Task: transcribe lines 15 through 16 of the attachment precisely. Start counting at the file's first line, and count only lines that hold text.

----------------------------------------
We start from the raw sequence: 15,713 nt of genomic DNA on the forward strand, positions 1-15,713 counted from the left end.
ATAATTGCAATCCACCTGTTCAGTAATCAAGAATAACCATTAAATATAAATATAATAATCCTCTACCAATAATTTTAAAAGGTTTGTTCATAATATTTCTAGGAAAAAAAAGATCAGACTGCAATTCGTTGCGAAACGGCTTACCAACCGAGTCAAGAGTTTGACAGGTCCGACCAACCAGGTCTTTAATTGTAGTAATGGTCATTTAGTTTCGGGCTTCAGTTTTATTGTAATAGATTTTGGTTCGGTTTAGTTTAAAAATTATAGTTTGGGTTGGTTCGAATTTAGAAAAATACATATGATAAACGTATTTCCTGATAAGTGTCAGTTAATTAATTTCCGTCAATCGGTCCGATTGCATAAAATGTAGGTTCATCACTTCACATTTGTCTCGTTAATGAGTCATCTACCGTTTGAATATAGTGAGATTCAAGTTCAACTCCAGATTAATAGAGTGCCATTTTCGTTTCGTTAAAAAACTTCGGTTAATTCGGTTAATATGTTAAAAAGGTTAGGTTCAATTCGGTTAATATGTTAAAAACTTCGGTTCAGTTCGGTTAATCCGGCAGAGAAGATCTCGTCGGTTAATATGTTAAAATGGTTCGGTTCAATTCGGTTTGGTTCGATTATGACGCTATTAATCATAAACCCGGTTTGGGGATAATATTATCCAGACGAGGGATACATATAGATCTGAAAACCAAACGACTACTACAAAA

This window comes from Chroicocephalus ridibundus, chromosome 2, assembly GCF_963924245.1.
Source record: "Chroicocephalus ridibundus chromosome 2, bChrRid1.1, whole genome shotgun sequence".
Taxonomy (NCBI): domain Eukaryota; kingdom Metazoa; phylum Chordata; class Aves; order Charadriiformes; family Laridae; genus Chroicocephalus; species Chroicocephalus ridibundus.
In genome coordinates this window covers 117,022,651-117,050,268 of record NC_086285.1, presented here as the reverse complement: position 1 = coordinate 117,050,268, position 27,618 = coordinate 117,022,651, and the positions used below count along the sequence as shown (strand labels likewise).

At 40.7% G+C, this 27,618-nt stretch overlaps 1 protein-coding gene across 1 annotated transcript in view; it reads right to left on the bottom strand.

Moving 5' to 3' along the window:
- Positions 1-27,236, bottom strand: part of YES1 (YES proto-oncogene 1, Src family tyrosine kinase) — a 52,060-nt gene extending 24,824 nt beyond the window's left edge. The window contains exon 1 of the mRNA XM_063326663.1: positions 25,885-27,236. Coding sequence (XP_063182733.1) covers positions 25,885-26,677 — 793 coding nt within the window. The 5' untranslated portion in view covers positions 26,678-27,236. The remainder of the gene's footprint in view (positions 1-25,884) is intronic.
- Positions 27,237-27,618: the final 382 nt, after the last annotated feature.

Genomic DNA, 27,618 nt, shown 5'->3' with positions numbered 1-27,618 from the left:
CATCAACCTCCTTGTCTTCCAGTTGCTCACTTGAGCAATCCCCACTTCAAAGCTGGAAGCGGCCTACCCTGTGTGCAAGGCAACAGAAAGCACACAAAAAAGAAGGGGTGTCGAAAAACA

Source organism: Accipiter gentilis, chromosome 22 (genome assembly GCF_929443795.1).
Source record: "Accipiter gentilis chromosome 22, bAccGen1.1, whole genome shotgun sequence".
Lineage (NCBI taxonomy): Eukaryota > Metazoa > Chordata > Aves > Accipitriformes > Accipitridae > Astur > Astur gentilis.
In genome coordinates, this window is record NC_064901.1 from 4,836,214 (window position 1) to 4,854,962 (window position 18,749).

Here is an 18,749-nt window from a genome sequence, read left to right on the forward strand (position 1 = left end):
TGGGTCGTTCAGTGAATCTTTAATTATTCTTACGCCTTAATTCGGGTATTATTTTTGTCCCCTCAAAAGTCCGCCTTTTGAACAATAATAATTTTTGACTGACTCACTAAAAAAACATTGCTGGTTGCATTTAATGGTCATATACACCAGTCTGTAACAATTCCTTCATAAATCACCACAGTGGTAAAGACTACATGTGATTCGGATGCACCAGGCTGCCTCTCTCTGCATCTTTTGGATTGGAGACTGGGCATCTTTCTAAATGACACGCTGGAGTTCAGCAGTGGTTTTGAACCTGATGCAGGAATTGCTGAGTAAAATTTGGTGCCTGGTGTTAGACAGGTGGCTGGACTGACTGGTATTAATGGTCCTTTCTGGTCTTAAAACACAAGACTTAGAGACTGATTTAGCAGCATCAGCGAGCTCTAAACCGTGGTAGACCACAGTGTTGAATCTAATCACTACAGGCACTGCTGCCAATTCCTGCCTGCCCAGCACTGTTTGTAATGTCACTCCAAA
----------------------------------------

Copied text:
Lineage (NCBI taxonomy): Eukaryota > Metazoa > Chordata > Aves > Accipitriformes > Accipitridae > Astur > Astur gentilis.
In genome coordinates, this window is record NC_064901.1 from 4,836,214 (window position 1) to 4,854,962 (window position 18,749).